Bi-lateral air talks between Taiwan and Indonesia concluded last week resulting in skies that are now considerably more open than before between the two destinations.
The new bi-lateral air agreement penned by the two governments provide for increased flight frequencies and even provide for "fifth freedom air rights" - the right the two countries to use each other as intermediary stops enroute to a third country destination.
Prior to the signing of the new air agreement, services between the two countries were limited to only two airlines each from Taiwan and Indonesia. Previously, the only carriers entitled to fly the route were Garuda Indonesia and Merpati Nusantara from Indonesia and Eva Air and China Airlines from Taiwan. Garuda ceased operating the route two years ago, reportedly due to financial difficulties, but had maintained a code-sharing arrangement with the Taiwan carriers and kept its sales office in Taipei open.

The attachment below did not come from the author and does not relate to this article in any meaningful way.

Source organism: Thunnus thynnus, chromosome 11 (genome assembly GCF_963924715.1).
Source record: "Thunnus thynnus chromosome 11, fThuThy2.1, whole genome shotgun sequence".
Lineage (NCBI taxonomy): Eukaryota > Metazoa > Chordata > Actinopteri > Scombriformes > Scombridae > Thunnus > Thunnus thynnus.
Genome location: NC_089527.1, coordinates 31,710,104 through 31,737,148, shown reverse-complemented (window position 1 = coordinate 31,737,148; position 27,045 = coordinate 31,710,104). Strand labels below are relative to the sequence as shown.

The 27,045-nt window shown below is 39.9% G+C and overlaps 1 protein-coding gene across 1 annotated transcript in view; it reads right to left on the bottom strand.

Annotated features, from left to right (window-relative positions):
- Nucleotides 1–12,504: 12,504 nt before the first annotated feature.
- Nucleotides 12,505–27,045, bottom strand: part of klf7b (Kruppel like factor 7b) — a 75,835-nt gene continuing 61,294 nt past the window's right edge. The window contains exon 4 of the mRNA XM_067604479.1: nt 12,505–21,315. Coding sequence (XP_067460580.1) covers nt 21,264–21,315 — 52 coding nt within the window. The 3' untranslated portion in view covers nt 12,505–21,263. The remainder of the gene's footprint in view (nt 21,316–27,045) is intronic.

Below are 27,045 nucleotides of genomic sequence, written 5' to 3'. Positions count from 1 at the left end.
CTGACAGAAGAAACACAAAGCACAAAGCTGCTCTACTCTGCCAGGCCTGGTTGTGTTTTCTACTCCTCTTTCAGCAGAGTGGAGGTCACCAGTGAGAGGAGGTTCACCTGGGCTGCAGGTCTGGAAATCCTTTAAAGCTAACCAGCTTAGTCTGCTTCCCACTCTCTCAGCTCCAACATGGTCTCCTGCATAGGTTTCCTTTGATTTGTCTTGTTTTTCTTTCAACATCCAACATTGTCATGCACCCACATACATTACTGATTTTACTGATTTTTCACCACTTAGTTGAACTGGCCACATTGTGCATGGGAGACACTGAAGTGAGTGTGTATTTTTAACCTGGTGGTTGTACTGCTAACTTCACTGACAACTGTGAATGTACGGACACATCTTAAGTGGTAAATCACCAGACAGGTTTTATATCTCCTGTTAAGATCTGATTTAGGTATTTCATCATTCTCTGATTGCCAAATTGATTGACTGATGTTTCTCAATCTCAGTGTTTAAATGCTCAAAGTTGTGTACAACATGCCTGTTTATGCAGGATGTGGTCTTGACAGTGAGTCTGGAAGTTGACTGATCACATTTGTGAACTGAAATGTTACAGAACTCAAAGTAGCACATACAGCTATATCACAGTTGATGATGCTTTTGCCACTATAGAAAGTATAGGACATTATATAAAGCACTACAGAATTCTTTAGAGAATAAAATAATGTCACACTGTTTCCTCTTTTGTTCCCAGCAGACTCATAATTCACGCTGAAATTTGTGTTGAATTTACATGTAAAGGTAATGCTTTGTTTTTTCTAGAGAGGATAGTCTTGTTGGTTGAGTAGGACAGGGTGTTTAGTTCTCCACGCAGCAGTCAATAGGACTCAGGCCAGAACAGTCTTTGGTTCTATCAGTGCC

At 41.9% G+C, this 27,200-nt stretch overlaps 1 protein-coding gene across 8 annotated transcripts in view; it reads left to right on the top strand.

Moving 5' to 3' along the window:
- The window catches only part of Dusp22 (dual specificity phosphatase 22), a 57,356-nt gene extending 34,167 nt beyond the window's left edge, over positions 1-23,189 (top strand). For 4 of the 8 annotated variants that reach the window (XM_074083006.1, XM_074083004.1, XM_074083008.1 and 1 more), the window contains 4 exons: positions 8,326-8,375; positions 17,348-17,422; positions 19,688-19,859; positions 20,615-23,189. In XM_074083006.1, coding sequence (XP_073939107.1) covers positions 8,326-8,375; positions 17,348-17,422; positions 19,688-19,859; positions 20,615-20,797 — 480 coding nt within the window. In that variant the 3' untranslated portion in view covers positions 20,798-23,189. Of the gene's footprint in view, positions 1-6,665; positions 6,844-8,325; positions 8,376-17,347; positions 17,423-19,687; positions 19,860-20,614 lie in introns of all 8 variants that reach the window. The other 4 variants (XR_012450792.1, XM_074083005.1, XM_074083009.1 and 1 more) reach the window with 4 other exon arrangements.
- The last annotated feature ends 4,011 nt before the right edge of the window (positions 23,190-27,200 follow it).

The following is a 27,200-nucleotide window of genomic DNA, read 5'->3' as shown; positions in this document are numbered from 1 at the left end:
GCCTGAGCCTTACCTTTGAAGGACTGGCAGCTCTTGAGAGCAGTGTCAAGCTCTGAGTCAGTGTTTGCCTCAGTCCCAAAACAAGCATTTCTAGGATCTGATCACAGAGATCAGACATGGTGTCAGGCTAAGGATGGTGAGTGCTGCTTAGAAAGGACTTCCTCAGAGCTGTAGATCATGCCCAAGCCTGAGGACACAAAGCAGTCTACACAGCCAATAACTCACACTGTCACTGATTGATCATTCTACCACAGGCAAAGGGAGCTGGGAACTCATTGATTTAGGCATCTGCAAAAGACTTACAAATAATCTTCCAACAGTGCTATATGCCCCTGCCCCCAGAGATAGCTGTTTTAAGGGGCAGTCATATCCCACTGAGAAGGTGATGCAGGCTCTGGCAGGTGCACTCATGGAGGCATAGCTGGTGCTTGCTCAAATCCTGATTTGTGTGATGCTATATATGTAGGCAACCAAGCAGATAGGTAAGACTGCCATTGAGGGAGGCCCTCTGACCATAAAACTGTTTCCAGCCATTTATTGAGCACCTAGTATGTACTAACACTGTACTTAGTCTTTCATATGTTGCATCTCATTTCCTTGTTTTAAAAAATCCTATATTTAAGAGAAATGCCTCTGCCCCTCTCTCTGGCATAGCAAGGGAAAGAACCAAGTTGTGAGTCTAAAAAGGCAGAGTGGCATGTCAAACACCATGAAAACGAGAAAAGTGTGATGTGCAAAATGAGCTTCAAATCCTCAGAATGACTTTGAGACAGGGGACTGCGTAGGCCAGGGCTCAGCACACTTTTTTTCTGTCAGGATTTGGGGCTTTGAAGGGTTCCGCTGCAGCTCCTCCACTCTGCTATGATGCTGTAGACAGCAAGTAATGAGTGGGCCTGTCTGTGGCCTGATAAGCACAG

Under the new bi-lateral agreement, the start-up Indonesian carrier Lion Air is expected to commence a daily service on the Denpasar-Taipei-Seoul run. The newly-signed air agreement permits 17 Indonesian flights per week, meaning 7 slots remain available for other Indonesian airlines to utilize.
The second phase of the bi-lateral flight agreement call for further subsequent approvals that will increase the number of frequencies available to each country from the current 20 to 24 flights each week from Jakarta and from 12 to 16 times per week from Denpasar (Bali).
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